Almost since the invention of the postage stamp in 1840 people have felt the desire to collect them. Known as philately, the collection of postage stamps is a hobby practised by many, and the finding of rare stamps is the aim of many. The first stamps, known as penny blacks, had a picture of Queen Victoria and were mass produced. Although sought after, the penny black is certainly not the most rare.
The Treskilling Yellow is the reflection of how a printing error can produce a rare and expensive product. It is a Swedish stamp made in 1855. Its face value is three skilling, but unlike other stamps with that denomination, it is yellow, not green. It is not clear how this misprint happened or how it got into circulation, but it is thought to be one of a kind. When it was last auctioned in 1996, the stamp sold for £1.5 million.
Benjamin Franklin Z-Grill
Often an unused stamp can be more valuable than a used one but, in the case of the Benjamin Franklin Z-Grill, that is not so. The Grill is an ink stamp that marks a postage stamp as used. At the time the Benjamin Franklin stamp was circulated in 1868 there were many different Grills in use. The Z-Grill type did not show up well on stamps so was discontinued soon after it was first used. Only two Benjamin Franklin stamps with a Z-Grill imprint exist and are valued at upwards of £1.9 million.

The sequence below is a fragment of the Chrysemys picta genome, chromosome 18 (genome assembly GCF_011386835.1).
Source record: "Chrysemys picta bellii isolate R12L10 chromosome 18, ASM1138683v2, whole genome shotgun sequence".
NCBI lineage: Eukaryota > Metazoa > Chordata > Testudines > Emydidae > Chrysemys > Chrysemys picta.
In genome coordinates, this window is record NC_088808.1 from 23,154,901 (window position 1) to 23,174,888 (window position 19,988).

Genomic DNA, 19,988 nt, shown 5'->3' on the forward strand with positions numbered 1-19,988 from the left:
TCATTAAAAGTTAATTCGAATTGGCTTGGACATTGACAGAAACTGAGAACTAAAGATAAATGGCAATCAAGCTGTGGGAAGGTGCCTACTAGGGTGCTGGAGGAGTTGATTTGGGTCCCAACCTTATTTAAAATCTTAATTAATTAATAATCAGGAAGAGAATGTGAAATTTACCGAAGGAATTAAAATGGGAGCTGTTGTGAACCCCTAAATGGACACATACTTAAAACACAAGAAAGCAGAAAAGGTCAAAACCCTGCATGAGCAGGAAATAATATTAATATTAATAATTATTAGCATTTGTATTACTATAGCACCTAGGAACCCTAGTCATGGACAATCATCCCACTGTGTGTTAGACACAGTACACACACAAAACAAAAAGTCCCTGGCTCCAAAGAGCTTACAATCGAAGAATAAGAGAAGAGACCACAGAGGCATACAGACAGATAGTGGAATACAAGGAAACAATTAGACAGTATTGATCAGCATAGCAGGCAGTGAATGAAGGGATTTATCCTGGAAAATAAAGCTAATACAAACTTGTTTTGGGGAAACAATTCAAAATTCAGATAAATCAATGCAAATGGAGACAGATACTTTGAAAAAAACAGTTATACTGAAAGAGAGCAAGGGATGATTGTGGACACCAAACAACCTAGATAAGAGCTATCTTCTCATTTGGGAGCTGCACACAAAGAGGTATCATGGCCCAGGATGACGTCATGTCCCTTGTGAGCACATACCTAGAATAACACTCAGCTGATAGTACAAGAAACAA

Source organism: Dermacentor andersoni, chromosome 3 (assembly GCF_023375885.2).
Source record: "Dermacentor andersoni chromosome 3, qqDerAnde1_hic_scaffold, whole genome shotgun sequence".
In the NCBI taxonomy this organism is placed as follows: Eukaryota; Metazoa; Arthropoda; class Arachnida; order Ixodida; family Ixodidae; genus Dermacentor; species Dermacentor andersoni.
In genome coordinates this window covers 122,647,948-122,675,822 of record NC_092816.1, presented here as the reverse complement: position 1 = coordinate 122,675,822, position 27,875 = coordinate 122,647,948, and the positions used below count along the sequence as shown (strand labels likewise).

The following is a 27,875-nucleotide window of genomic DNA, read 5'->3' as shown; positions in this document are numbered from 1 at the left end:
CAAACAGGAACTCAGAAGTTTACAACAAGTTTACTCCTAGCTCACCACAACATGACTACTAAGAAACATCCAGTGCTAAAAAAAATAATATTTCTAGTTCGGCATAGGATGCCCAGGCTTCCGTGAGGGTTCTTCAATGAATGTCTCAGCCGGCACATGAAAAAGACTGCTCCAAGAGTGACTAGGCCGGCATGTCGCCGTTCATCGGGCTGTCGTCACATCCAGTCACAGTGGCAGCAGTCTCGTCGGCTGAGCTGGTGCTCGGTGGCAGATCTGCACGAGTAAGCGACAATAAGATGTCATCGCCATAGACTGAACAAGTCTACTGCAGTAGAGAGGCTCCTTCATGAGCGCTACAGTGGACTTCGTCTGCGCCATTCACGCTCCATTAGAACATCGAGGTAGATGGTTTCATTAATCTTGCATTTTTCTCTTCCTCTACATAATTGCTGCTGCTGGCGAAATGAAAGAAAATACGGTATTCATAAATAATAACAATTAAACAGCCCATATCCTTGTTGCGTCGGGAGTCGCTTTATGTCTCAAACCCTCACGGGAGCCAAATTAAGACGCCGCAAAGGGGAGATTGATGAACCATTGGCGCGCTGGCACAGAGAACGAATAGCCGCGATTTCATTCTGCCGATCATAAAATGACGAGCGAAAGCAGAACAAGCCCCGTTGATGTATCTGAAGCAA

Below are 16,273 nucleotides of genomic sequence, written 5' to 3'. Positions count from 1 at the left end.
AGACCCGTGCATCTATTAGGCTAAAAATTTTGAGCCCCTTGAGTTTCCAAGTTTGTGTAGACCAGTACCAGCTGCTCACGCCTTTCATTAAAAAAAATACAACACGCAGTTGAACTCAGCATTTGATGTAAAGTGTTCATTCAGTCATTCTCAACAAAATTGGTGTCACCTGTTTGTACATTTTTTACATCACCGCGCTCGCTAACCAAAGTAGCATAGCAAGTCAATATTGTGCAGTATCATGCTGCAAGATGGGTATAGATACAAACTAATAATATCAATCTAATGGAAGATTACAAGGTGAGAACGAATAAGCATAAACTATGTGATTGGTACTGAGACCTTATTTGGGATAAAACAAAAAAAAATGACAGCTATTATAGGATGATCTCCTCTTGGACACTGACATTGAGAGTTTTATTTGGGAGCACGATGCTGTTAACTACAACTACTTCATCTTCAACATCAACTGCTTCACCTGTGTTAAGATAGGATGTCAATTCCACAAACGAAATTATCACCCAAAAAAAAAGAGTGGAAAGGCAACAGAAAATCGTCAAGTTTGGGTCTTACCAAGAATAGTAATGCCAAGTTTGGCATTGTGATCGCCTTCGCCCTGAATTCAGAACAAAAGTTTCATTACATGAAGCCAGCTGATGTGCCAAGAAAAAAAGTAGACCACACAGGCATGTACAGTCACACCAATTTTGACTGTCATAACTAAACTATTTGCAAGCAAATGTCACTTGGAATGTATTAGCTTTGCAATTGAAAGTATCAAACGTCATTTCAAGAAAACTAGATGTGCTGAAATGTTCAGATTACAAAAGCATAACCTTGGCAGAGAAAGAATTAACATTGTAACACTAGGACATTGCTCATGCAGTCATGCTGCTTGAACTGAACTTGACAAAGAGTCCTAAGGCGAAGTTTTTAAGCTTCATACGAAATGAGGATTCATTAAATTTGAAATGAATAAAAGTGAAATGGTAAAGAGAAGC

In the early days of Australian postage stamps, the Black Swan stamp was the first, originally printed in 1854. But, in 1855, a mistake while printing new stamps created a rare collectors item. Whilst printing a new run of Black Swans, the print plate for the words "Postage" and "Four Pence" were placed upside down. Before the mistake was spotted, 388 stamps were made, and the printer did not tell anyone. He let the stamps go into circulation where they went unnoticed and were used. Because they were used and discarded as if they were normal, only 15 full stamps are still in existence today. In auctions, they have ranged in value from £24,375 to £52,000
Post Office Mauritius
The first British stamps to be printed outside of the United Kingdom were made in Mauritius. Issued in September 1847, the first batch of stamps had a misprint. Instead of reading "post paid," the stamps had "post office" written on them. Two types were printed: the one penny red and the two penny blue. Only 240 of these stamps made it into circulation before the mistake was spotted. Today, 26 copies are thought to exist--14 reds and 12 blues--valued in the region of £1.0 million each.